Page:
Zicari contributes that, although everyone talks about the dollar and most know how much it is worth, only 10% of the adult population buys them every month in Argentina. This reveals that “it matters to a greater number of people than consumes it” and that “the centrality of the American currency has a great cultural componentThus, the economist lists some theories about dollarization:
1. The first is not exclusive to Argentina, but responds to a world phenomenon. It happens that, from the beginning of the 20th century, the United States consolidated itself as a world economic power and its economic, political and military hegemony consolidated its currency as a reference for world exchanges (which changed from the gold standard to the dollar).
It should be noted that, although the supremacy of the northern country is not at its best, somewhat overshadowed by China, according to Nogueira, at present, the dollar represents 80% of the exchange market operations in the world and moves $ 6 trillion per day.
2. Another explanation is that the American currency It is an instrument of protection against collapses of the economy Argentina, instability and high inflation. At this point, Zicari describes a vicious circle difficult to cut. He details that a central element of the Argentine crisis is the imbalances in the external sector, which means that there is a lack of foreign exchange. “Our country cannot grow in a sustained way because it requires dollars that it cannot generate.
This leads us to permanent crisis situations that bring devaluations and jumps in the exchange rate that translate into inflation, “he details.
So, the demand for dollars grows along with the propensity for economic crisis. Individuals buy them from the State, which is in short supply, and “this is how the population, in some way, generates the crisis and the conditions for the next devaluation,” says Zicari. However, he points out that this somewhat individualistic attitude is justified in how difficult it is to build political consensus and find a path of stability in Argentina.
3. Once again, highlights that the topic cultural It is key to understand why although the dollar is losing value in the world, in Argentina we are still attached to it. It happens that, according to Wilkis, “a large part of Argentine society used it first as an interpretation currency and then as savings, since it was installed as an artifact of public culture that is easily accessible and interpretable. “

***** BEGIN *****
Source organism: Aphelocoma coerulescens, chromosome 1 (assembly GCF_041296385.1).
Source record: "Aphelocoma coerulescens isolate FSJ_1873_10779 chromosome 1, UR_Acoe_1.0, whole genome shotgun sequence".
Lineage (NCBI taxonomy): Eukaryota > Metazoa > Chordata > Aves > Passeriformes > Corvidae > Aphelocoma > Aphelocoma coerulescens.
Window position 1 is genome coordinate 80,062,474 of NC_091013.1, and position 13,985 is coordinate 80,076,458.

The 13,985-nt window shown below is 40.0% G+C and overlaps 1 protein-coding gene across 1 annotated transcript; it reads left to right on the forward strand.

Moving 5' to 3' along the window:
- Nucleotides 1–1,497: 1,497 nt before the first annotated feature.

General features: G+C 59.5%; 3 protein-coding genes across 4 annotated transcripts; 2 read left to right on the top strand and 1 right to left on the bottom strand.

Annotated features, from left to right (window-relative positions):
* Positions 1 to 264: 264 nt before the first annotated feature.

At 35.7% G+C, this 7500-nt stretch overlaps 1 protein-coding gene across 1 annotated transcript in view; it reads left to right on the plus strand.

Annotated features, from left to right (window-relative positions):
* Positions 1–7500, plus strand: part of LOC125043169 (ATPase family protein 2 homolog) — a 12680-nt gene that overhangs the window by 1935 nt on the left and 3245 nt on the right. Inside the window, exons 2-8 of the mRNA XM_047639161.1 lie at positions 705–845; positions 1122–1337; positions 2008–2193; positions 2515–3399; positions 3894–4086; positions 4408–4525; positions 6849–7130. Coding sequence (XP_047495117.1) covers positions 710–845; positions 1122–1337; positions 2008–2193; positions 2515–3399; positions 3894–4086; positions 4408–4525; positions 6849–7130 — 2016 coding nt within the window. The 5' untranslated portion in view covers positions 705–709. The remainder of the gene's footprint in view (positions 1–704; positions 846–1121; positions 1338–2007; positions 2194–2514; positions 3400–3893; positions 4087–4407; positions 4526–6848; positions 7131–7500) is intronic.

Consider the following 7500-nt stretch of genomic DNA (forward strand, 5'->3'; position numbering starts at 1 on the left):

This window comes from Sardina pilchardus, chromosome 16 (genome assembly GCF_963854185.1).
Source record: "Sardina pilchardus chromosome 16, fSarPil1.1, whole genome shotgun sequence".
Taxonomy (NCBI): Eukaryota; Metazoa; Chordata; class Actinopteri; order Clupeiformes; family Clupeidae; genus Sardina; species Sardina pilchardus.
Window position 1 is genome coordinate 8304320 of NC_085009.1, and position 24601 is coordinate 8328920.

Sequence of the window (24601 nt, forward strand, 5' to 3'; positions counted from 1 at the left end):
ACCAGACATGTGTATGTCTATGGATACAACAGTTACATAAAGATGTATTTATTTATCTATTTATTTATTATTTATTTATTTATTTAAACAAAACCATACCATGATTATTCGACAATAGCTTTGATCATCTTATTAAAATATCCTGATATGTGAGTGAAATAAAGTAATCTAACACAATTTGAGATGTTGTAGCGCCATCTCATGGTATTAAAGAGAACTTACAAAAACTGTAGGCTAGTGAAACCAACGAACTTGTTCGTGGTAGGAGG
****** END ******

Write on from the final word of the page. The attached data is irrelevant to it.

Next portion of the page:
According to experts, in the ’70s the passion for the dollar in Argentina deepened
4. Finally, Zicari highlights that there is a relationship very strong between politics and economy. “Knowing what happens in the foreign exchange market allows deciding and evaluating what happens in the public sphere because the dollar has become a political institution,” says Wilkis.
He explains that in most elections since 1983 the dollar had a key impact and recalls that in 1989 President Raúl Alfonsín’s fate was very tied to the exchange market because the failure of the Primavera Plan placed him in a weak position to control the devaluation and its impact on prices. “It is one of the most graphic historical examples of the exchange system as a political institution,” emphasizes Wilkis.
Thus, it is logical that one of the political utopias of Argentina is to de-dollarize the economy. However, Wilkis warns that this task is usually loaded on the Central Bank when in reality “not all responsibility for what happens to the dollar lies with the monetary and financial regulator” given that It is a problem that affects many spheres of life, economic, cultural and social.
The truth is that we Argentines continue to bet on green by tradition and as an institution that we trust and that we appropriate. Perhaps worrying about that currency consumes us a lot of time and we miss some trends that are happening around us, such as the growth of the yuan, the revival of the euro, the current good offer of fixed terms in pesos (which in fact are growing a lot ) and some other savings offers more related to the so-called “new normal”, such as cryptocurrencies.